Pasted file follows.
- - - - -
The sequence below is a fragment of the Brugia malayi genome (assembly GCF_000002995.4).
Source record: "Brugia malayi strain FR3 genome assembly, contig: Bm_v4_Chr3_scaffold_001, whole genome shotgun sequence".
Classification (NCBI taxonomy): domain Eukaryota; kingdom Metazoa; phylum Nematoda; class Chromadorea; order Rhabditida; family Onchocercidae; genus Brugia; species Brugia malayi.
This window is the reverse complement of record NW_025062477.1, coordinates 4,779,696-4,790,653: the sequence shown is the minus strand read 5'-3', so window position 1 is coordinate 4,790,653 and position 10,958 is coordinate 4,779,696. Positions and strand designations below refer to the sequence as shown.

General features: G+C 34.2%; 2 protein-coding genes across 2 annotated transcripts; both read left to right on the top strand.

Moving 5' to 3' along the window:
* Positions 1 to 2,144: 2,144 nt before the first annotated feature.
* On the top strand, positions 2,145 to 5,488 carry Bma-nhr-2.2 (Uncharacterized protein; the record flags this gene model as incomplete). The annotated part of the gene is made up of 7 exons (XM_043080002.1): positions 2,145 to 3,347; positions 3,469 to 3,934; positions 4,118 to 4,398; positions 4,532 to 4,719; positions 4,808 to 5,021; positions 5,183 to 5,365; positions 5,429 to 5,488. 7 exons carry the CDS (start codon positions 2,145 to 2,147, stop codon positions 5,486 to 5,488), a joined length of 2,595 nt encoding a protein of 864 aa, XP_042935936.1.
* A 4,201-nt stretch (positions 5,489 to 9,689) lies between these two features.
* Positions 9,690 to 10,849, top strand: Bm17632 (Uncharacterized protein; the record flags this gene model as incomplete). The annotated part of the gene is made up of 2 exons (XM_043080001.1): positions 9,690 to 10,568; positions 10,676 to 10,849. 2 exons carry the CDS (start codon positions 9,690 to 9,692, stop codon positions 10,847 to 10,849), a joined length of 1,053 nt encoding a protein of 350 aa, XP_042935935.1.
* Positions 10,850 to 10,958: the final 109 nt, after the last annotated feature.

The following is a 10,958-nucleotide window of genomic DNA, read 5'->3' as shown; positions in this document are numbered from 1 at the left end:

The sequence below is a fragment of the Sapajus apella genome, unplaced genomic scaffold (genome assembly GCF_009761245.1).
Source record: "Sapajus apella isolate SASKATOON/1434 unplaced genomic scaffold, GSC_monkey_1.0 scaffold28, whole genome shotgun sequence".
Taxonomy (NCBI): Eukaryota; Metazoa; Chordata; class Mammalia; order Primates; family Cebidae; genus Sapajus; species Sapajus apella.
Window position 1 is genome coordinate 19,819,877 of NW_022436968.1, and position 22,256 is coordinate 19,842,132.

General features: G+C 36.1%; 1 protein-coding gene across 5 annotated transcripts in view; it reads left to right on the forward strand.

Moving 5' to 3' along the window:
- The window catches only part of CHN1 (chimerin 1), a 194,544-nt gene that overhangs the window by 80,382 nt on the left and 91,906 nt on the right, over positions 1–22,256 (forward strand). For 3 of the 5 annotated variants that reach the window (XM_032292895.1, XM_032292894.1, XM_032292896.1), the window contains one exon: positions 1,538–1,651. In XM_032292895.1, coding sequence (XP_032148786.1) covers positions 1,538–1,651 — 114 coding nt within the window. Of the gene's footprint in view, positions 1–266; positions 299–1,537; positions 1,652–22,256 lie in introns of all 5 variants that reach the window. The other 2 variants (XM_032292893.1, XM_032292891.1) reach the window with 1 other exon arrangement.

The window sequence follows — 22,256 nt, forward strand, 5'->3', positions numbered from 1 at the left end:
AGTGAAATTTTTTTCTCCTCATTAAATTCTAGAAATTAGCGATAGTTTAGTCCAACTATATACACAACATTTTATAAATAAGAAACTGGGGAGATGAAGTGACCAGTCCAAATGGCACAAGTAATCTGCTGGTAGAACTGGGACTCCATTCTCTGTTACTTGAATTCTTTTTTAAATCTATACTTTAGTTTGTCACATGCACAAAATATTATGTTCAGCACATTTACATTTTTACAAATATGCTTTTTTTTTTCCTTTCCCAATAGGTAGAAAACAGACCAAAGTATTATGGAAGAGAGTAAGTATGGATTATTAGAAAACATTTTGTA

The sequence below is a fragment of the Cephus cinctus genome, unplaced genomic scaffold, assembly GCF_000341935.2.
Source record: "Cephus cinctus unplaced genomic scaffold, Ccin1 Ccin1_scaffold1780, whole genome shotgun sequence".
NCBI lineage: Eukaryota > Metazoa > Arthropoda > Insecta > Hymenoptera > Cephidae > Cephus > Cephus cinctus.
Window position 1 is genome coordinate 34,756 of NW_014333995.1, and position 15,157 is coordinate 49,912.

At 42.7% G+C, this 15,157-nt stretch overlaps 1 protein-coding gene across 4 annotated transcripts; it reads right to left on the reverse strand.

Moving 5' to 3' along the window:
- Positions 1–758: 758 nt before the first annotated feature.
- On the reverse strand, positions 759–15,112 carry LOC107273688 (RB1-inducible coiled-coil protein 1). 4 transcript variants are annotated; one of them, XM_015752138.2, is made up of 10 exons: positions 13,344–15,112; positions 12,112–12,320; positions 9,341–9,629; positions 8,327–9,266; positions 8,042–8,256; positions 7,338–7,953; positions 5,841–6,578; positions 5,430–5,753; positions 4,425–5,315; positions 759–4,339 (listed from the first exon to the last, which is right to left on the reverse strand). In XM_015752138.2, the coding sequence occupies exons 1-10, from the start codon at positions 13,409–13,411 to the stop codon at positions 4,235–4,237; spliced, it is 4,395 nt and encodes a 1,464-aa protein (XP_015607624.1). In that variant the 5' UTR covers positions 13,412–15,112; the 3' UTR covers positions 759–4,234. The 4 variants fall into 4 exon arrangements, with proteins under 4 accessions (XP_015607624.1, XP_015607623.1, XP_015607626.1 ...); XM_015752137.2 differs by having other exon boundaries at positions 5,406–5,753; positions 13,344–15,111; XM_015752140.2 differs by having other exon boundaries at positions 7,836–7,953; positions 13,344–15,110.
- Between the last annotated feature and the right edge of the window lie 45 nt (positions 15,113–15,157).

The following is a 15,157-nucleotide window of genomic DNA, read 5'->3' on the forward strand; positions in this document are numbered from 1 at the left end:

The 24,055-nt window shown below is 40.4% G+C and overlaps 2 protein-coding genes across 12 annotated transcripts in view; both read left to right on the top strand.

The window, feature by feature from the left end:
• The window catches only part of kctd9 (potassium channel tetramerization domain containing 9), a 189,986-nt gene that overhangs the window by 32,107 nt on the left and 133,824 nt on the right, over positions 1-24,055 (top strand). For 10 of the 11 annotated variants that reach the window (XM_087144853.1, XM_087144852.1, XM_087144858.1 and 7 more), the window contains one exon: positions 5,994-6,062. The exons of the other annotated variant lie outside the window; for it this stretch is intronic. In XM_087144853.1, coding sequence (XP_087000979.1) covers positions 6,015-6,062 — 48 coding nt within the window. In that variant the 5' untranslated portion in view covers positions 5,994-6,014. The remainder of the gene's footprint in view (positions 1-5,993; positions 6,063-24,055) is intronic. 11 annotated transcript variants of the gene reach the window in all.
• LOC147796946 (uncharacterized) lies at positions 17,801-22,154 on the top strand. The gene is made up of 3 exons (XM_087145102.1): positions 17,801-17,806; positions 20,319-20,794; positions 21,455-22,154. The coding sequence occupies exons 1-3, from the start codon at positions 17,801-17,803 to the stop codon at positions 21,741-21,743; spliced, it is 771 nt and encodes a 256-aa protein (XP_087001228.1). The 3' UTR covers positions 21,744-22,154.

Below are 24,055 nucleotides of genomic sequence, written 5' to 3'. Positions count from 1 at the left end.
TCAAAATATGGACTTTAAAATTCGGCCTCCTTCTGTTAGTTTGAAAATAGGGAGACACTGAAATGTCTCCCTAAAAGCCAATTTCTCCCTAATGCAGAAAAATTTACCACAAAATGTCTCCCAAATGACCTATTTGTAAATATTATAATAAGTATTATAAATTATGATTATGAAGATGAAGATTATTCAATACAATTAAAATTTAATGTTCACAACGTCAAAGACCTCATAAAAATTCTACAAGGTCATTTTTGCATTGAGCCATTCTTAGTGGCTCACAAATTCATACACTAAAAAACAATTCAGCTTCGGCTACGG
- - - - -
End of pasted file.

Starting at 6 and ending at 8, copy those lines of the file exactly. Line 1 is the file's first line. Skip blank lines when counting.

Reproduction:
Moving 5' to 3' along the window:
* Positions 1 to 2,144: 2,144 nt before the first annotated feature.
* On the top strand, positions 2,145 to 5,488 carry Bma-nhr-2.2 (Uncharacterized protein; the record flags this gene model as incomplete). The annotated part of the gene is made up of 7 exons (XM_043080002.1): positions 2,145 to 3,347; positions 3,469 to 3,934; positions 4,118 to 4,398; positions 4,532 to 4,719; positions 4,808 to 5,021; positions 5,183 to 5,365; positions 5,429 to 5,488. 7 exons carry the CDS (start codon positions 2,145 to 2,147, stop codon positions 5,486 to 5,488), a joined length of 2,595 nt encoding a protein of 864 aa, XP_042935936.1.